In 1986 country singer Ronnie Milsap scored a number one hit with the song “Lost in the Fifties Tonight.” That kind of describes the way things were In 1980 when I began my ministry in the church I would serve for the next 37 years. When we arrived, the church was very traditional. With an emphasis on very and traditional.

I want to hasten to say that I loved the church and the people. Through the decades of my time there we went through a number of changes, but early on it was definitely a challenge.

As an example, in the early 1980’s, small groups were hardly a new idea. Many churches had introduced them into their regular weekly program, usually replacing the traditional Wednesday night prayer meeting. But when we tried to start small groups in our church, we found that a significant number of people were unhappy that they were no longer meeting in the auditorium. We found that out by taking a survey asking people to identify what they wanted to see take place on Wednesday night.

To be honest, I had a hard time wrapping my head around the idea that the location of a church meeting trumped what happened in that meeting, but that’s the way it was. However, after a couple of years the demographics of the church changed, several dozen younger couples had become members, and we were able to start a small group ministry with a minimum of upset. In fact, the only complaint I heard was from one older man who was concerned that meeting in homes might create a moral dilemma. He posed this question to my brother-in-law, who was one of our group leaders: “What if you are sitting on the sofa and you inadvertently sit too close to – and maybe even touch – someone of the opposite sex who is not your wife?” True story. Hardly an argument against having small groups in homes, but I did appreciate his heart.

If you are a young man involved in an older church, it is likely that you will bump up against the anti-change crowd. How are you going to handle them? A few suggestions:

First, make sure that you have a good reason for the change you want to take place. Just because other churches are doing it (and with success) doesn’t mean it’s right for your church. Adults who are in their 60’s and older have seen an enormous amount of change in their churches, and many of them feel that they’ve lost aspects of church life that were meaningful to them. Before you introduce something new – especially when it involves replacing what the church has known for a long time – make sure the change is really going to benefit your congregation.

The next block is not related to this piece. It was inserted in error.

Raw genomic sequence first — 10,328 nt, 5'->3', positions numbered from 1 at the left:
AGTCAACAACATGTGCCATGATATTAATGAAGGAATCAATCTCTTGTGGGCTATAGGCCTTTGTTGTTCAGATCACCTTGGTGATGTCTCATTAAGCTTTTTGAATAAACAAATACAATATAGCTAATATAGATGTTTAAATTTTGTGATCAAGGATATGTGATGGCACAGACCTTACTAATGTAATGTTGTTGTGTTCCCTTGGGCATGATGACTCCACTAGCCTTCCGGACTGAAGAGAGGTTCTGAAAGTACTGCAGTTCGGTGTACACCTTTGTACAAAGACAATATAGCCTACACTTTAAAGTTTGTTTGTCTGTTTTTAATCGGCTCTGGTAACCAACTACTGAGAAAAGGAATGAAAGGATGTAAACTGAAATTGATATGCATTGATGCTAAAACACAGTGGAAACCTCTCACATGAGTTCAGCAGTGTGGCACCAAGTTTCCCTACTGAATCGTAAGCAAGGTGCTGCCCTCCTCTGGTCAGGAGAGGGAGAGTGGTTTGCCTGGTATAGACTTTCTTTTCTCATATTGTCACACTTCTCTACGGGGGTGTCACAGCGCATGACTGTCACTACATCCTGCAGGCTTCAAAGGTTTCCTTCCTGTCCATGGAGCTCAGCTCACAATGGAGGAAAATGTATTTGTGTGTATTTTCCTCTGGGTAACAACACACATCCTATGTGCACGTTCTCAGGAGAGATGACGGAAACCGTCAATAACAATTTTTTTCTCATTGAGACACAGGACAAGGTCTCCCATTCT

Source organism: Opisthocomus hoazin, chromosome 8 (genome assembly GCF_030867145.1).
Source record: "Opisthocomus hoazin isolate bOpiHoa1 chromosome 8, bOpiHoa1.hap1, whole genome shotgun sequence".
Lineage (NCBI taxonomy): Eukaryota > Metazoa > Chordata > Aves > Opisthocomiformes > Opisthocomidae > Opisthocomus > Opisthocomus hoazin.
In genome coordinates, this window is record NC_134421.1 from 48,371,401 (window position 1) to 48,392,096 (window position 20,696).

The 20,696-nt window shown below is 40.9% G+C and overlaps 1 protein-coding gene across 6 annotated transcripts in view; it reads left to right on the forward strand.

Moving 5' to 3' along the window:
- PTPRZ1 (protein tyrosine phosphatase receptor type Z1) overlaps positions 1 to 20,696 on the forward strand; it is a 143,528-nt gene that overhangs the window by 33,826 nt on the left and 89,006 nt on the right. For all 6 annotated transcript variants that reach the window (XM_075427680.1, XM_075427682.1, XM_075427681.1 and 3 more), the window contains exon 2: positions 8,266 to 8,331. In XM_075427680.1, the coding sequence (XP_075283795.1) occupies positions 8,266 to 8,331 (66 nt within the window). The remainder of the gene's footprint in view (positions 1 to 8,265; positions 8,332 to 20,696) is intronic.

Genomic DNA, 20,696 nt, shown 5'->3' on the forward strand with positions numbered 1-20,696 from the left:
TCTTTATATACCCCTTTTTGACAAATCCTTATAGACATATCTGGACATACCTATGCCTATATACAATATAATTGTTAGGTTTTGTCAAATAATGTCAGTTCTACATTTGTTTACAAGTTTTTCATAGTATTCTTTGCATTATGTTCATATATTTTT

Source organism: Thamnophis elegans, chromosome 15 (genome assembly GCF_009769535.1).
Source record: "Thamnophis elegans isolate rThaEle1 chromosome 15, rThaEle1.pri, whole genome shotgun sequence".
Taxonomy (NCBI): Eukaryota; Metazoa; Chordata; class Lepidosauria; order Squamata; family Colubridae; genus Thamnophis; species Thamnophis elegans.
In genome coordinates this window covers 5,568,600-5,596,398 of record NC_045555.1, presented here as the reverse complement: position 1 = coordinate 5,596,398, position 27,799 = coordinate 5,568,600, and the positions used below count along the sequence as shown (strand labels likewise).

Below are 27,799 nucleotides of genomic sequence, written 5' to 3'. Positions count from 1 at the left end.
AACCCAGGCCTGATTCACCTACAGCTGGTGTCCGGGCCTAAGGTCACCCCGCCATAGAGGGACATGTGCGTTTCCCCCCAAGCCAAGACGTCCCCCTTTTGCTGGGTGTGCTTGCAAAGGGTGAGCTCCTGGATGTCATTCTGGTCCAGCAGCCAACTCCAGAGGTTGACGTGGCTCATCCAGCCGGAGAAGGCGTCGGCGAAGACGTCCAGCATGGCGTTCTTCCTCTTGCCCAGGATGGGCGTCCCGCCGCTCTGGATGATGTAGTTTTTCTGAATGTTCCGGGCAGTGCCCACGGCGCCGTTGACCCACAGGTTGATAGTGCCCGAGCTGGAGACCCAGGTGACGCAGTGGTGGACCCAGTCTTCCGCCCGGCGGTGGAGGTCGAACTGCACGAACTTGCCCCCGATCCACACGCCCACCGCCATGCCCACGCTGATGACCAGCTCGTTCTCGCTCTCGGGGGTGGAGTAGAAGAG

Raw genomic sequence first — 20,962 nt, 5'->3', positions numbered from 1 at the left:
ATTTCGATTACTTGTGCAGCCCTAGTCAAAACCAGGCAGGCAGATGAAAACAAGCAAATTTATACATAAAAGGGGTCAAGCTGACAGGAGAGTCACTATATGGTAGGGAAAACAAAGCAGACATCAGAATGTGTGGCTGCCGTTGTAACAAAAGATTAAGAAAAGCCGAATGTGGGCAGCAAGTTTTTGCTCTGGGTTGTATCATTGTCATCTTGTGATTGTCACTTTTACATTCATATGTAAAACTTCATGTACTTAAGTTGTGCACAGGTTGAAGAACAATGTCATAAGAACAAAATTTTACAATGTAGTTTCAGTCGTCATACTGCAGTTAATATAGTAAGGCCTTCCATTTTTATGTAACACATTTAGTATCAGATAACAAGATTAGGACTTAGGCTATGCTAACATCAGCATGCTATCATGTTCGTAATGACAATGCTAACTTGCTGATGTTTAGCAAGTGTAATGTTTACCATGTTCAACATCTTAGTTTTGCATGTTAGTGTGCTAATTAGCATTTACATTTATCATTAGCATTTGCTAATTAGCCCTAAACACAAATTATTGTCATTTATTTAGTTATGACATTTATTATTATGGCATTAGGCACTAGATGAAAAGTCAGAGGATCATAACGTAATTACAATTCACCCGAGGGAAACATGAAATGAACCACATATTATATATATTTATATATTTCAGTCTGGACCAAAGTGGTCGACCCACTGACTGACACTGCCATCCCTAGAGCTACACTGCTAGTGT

Second, do some research. You shouldn’t even attempt change without having the support of your leaders. If they’re hesitant, put it on the back burner and try again another time. You might also talk to other pastors who initiated the same changes or, more importantly, talk about the proposed changes with a couple of people in your congregation who are level-headed and able to keep things in confidence. Make sure you don’t just talk to one age group, and consider the counsel you receive from the people you talk to.

Third, take your time. You don’t have to change overnight. The changes you want to see take place might be able to happen incrementally rather than all at once. This is especially true when you are making changes that are more drastic. We were eventually able to remake our entire Wednesday night program, but it was something that we took four years to accomplish. If we had imposed all the changes at once, it would have been a fiasco.

Fourth, remember that you can’t please everyone. When I came to the aforementioned church, adult Sunday School classes were lacking. I was tasked with transitioning to elective classes instead of age-group or gender-based classes. And everyone was cooperative except for the senior women’s class. I actually had one dear old saint ask me, “Why do you hate us old ladies so much?” We ended up just letting them do their thing. Especially after I started getting death threats. Just kidding.

I’m aware of several situations in which well-meaning pastors tried to institute change without the appropriate support, without doing due diligence in terms of assessing how a particular change would affect their church, or by instituting changes too soon. In each case it led to upset, some of it significant enough that it led to an early end to their ministry in that church. You don’t need that.

If you are in your first year or two in a church, make building a relationship with your people your priority. People will follow you if they know you love them. But it takes time to build that kind of relationship. But if you have that relationship, they will more willingly trust you as you lead them to do things differently. Even if they haven’t done it that way before.


  1. These are great points for pastors of any age and experience. I violated several of these points in my 35 years of ministry, and I am sure I will violate some more. However, thank you for the reminder. Thank you, Peter.


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